Government agencies spend billions of dollars each year for policy analysis with the expectation that improved policy will follow. Although civil servants conduct some analysis themselves, more frequently they contract with research organizations to assess the probable consequences of new social policies and to answer other policy questions.
Jams M. Rogers develops a theory that explains and predicts the impact of policy analysis. He illustrates his theory through welfare reform, where policy analysis is caught in political warfare and has little chance to improve actual policy.
During the 1960s and 1970s over $108 million was spent on four unprecedented social scientific experiments to test the effectiveness of a major proposal to reform the welfare system. Now out of favor, the negative income tax was thn considered to be an appealing alternative to welfare. Starting in New Jersey and Pennsylvania during the Johnson administration, the experimental research continued through Carter's term and helped to keep reform proposal and research organizations alive. This book examines the results of these experiments and their effect on Carter's reform attempt—the Program for Better Jobs and Income.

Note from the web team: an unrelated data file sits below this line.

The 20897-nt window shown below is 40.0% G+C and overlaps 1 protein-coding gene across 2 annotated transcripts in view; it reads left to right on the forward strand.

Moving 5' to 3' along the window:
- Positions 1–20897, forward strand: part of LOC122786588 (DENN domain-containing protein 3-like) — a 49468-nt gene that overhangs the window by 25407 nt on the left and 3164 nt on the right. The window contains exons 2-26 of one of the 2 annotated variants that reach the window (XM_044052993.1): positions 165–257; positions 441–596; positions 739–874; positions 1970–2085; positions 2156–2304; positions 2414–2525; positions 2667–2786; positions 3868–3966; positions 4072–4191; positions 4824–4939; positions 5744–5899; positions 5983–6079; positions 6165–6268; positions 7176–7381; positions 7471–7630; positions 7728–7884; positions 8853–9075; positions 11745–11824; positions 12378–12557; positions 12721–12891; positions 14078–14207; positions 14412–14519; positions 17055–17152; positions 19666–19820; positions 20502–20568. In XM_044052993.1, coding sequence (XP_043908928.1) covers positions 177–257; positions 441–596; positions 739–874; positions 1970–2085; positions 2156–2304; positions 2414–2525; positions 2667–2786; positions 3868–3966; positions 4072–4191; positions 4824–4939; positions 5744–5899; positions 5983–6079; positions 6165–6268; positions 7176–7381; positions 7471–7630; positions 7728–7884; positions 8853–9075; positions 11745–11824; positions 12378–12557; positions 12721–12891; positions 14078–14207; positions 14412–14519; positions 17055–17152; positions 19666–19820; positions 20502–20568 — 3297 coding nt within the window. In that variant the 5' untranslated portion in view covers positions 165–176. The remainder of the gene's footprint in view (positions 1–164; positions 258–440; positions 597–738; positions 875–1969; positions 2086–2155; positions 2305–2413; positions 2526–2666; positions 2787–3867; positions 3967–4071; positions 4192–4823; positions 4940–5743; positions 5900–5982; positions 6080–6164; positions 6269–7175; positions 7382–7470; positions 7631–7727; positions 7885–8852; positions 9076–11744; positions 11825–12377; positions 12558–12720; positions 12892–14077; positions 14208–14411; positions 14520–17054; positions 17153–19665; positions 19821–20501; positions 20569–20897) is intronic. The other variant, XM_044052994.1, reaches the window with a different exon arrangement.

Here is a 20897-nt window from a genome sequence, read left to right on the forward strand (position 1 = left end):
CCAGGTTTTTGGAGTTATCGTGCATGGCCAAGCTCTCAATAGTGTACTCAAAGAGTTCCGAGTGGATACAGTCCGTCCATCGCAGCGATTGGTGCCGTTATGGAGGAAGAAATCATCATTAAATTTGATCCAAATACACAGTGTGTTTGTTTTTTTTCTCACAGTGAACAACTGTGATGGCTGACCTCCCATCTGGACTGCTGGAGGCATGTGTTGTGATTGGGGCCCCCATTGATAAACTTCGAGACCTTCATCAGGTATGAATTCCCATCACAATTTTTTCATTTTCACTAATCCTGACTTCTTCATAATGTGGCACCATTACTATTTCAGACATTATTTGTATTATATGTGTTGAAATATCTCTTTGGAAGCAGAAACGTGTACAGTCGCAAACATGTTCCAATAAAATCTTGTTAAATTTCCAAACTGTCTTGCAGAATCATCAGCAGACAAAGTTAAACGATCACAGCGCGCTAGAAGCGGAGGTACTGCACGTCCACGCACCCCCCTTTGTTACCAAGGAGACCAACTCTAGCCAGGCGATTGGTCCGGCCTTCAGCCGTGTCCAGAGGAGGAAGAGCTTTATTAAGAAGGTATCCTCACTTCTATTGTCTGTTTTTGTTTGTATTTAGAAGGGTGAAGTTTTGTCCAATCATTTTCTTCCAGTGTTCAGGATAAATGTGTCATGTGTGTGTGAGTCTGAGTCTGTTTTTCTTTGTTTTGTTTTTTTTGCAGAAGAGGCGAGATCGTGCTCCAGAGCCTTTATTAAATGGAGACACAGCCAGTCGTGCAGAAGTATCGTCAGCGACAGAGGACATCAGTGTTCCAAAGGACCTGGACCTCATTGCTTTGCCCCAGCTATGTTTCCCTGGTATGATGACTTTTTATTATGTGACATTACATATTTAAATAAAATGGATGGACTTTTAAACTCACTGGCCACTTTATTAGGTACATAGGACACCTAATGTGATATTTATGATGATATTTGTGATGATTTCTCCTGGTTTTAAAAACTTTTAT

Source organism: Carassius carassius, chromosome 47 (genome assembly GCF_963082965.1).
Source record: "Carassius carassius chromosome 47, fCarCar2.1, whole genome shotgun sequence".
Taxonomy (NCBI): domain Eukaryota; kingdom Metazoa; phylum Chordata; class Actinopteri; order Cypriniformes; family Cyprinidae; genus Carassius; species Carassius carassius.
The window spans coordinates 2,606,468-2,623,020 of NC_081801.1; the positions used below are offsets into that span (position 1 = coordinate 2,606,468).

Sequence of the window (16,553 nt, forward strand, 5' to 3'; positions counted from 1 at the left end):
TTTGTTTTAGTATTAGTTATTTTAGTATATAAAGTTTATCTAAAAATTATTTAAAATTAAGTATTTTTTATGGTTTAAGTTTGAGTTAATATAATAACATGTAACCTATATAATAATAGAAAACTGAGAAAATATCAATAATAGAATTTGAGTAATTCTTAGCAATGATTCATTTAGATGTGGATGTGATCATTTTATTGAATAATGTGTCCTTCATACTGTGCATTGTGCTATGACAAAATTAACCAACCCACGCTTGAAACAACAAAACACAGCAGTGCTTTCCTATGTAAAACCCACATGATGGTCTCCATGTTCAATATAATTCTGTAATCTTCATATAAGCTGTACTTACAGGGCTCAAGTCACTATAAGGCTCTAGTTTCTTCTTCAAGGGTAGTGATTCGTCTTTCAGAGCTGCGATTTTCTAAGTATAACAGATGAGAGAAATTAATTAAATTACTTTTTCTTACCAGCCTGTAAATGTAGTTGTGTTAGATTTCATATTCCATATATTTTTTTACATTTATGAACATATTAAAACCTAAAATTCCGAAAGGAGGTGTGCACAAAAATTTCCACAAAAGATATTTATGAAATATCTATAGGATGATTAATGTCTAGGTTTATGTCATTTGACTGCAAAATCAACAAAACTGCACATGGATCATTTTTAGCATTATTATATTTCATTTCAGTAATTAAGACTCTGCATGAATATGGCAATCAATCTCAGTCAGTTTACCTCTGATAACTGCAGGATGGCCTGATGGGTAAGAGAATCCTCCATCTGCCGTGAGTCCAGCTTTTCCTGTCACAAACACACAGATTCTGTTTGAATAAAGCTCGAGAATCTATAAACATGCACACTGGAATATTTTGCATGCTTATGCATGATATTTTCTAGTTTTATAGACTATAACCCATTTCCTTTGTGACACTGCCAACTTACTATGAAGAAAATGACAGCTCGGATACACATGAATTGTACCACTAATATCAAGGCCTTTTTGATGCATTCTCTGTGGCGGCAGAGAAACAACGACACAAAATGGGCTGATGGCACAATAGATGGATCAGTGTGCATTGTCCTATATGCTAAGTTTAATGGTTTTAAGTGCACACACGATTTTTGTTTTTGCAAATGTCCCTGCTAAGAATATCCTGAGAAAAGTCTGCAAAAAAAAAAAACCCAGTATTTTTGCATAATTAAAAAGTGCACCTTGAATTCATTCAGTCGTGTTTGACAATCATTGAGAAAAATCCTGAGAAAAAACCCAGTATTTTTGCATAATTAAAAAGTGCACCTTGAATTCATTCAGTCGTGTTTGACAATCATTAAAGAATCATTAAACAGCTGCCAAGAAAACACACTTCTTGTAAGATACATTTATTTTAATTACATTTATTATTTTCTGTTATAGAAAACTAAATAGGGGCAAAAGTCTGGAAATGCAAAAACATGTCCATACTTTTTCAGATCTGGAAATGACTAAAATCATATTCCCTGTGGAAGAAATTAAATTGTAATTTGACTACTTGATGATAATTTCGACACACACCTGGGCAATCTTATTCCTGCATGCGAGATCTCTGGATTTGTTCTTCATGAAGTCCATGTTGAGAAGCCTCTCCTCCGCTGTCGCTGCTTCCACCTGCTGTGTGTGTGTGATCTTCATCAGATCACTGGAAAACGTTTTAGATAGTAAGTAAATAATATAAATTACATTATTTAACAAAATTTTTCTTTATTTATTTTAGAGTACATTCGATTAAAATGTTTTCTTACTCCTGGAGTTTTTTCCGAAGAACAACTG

One of the author's main conclusions concerns the role of value conflict. If there is strong disagreement within society over the goals of policy, analysis will seldom change the minds of decision makers or influence policy. Policy analysis is more likely to influence thinking and policy if the issue involves low conflict.